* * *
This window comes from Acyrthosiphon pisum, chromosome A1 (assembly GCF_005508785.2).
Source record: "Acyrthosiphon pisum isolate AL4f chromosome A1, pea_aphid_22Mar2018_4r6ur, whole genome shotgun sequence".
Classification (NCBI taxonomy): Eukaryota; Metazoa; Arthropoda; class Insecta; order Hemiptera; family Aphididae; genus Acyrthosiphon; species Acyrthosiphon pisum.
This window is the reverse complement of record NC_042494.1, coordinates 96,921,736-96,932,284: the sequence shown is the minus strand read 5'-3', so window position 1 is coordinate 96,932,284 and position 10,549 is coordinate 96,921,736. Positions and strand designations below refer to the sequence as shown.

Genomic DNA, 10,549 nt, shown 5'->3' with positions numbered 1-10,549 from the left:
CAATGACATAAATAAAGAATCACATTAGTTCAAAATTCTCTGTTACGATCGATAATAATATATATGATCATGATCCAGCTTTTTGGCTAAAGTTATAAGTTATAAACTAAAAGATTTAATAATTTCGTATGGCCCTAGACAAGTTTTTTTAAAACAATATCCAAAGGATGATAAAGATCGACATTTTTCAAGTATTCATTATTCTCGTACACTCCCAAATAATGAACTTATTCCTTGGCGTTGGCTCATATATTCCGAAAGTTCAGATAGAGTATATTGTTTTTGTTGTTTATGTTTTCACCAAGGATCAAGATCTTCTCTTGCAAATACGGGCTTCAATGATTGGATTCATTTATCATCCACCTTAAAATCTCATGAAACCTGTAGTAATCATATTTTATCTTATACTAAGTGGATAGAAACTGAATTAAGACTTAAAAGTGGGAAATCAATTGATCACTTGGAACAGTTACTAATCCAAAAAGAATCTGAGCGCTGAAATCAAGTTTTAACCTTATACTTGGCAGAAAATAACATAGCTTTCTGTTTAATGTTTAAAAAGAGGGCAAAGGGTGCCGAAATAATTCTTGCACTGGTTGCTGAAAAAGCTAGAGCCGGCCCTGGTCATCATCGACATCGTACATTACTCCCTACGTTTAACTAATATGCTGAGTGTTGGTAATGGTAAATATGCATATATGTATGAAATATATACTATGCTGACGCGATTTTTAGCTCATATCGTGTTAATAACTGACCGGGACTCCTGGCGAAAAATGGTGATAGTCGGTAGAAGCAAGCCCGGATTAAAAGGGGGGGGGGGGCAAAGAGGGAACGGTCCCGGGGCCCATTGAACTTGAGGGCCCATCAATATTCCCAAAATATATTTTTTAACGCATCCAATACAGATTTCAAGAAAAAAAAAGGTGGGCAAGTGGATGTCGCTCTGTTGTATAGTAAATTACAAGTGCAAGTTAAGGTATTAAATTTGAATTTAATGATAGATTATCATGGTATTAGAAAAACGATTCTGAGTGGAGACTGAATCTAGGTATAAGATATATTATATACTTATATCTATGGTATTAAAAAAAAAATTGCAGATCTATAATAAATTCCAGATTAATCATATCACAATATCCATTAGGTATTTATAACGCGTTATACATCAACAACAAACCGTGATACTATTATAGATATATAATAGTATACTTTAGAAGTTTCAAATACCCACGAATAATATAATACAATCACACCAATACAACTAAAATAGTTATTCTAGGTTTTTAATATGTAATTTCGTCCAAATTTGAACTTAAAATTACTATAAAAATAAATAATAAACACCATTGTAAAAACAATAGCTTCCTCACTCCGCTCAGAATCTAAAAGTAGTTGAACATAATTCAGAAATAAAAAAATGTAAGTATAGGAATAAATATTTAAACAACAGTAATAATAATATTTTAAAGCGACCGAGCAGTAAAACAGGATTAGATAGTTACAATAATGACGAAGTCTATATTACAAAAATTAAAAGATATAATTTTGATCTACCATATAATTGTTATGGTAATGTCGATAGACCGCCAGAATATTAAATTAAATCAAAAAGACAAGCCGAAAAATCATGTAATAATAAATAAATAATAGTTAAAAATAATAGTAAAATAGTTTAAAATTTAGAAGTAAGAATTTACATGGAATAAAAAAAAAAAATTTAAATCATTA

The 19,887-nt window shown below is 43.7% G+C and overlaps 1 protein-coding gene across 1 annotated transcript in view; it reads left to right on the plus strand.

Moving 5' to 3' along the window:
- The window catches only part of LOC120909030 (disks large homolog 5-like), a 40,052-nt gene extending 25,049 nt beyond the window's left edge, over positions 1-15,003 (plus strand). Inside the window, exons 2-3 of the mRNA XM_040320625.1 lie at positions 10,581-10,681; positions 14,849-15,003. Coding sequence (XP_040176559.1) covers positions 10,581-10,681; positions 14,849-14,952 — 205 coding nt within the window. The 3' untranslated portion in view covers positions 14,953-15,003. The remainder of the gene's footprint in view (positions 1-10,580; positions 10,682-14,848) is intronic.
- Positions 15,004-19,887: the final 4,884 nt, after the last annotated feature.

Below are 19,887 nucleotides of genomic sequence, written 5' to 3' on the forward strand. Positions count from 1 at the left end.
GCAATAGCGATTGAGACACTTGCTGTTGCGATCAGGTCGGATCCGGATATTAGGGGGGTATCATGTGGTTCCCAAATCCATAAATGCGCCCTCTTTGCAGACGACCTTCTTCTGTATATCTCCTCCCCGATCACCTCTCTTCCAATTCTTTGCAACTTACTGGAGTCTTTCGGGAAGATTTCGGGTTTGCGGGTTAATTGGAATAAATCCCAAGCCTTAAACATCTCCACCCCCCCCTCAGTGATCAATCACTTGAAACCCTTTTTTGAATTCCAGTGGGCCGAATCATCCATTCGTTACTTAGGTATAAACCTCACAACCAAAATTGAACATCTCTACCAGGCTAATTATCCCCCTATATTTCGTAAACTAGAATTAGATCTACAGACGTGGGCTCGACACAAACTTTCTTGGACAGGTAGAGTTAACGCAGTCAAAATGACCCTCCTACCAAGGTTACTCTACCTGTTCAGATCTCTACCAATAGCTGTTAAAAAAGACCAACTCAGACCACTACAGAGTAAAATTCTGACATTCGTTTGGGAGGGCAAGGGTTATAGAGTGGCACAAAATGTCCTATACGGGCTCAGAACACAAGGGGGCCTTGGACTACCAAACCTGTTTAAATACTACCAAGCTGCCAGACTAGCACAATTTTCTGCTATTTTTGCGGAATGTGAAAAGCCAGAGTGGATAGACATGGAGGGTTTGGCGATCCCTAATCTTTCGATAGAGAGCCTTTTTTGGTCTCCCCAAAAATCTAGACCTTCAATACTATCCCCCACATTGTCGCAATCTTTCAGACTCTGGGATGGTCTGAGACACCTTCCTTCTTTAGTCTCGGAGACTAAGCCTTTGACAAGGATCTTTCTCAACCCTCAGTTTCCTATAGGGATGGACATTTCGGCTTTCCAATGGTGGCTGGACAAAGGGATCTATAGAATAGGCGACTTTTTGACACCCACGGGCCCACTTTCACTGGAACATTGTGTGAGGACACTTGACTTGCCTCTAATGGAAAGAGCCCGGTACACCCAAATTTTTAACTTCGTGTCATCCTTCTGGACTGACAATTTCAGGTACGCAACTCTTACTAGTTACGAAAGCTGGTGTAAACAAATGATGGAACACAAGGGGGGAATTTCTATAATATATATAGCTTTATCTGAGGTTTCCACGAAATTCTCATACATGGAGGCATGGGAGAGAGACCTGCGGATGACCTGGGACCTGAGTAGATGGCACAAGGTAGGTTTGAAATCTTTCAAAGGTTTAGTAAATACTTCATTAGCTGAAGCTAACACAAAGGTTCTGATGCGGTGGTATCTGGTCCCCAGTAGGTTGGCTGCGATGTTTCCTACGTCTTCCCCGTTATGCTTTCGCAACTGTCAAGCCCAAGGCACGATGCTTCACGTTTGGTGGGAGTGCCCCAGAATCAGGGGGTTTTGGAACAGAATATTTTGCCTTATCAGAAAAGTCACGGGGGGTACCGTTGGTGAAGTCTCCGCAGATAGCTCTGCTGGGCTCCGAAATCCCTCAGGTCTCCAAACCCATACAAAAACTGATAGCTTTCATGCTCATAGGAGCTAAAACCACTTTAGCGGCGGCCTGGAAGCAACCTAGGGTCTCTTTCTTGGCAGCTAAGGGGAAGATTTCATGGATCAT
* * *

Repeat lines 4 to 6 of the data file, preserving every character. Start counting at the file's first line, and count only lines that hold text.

This window is the reverse complement of record NC_042494.1, coordinates 96,921,736-96,932,284: the sequence shown is the minus strand read 5'-3', so window position 1 is coordinate 96,932,284 and position 10,549 is coordinate 96,921,736. Positions and strand designations below refer to the sequence as shown.

Genomic DNA, 10,549 nt, shown 5'->3' with positions numbered 1-10,549 from the left:
CAATGACATAAATAAAGAATCACATTAGTTCAAAATTCTCTGTTACGATCGATAATAATATATATGATCATGATCCAGCTTTTTGGCTAAAGTTATAAGTTATAAACTAAAAGATTTAATAATTTCGTATGGCCCTAGACAAGTTTTTTTAAAACAATATCCAAAGGATGATAAAGATCGACATTTTTCAAGTATTCATTATTCTCGTACACTCCCAAATAATGAACTTATTCCTTGGCGTTGGCTCATATATTCCGAAAGTTCAGATAGAGTATATTGTTTTTGTTGTTTATGTTTTCACCAAGGATCAAGATCTTCTCTTGCAAATACGGGCTTCAATGATTGGATTCATTTATCATCCACCTTAAAATCTCATGAAACCTGTAGTAATCATATTTTATCTTATACTAAGTGGATAGAAACTGAATTAAGACTTAAAAGTGGGAAATCAATTGATCACTTGGAACAGTTACTAATCCAAAAAGAATCTGAGCGCTGAAATCAAGTTTTAACCTTATACTTGGCAGAAAATAACATAGCTTTCTGTTTAATGTTTAAAAAGAGGGCAAAGGGTGCCGAAATAATTCTTGCACTGGTTGCTGAAAAAGCTAGAGCCGGCCCTGGTCATCATCGACATCGTACATTACTCCCTACGTTTAACTAATATGCTGAGTGTTGGTAATGGTAAATATGCATATATGTATGAAATATATACTATGCTGACGCGATTTTTAGCTCATATCGTGTTAATAACTGACCGGGACTCCTGGCGAAAAATGGTGATAGTCGGTAGAAGCAAGCCCGGATTAAAAGGGGGGGGGGGGCAAAGAGGGAACGGTCCCGGGGCCCATTGAACTTGAGGGCCCATCAATATTCCCAAAATATATTTTTTAACGCATCCAATACAGATTTCAAGAAAAAAAAAGGTGGGCAAGTGGATGTCGCTCTGTTGTATAGTAAATTACAAGTGCAAGTTAAGGTATTAAATTTGAATTTAATGATAGATTATCATGGTATTAGAAAAACGATTCTGAGTGGAGACTGAATCTAGGTATAAGATATATTATATACTTATATCTATGGTATTAAAAAAAAAATTGCAGATCTATAATAAATTCCAGATTAATCATATCACAATATCCATTAGGTATTTATAACGCGTTATACATCAACAACAAACCGTGATACTATTATAGATATATAATAGTATACTTTAGAAGTTTCAAATACCCACGAATAATATAATACAATCACACCAATACAACTAAAATAGTTATTCTAGGTTTTTAATATGTAATTTCGTCCAAATTTGAACTTAAAATTACTATAAAAATAAATAATAAACACCATTGTAAAAACAATAGCTTCCTCACTCCGCTCAGAATCTAAAAGTAGTTGAACATAATTCAGAAATAAAAAAATGTAAGTATAGGAATAAATATTTAAACAACAGTAATAATAATATTTTAAAGCGACCGAGCAGTAAAACAGGATTAGATAGTTACAATAATGACGAAGTCTATATTACAAAAATTAAAAGATATAATTTTGATCTACCATATAATTGTTATGGTAATGTCGATAGACCGCCAGAATATTAAATTAAATCAAAAAGACAAGCCGAAAAATCATGTAATAATAAATAAATAATAGTTAAAAATAATAGTAAAATAGTTTAAAATTTAGAAGTAAGAATTTACATGGAATAAAAAAAAAAAATTTAAATCATTA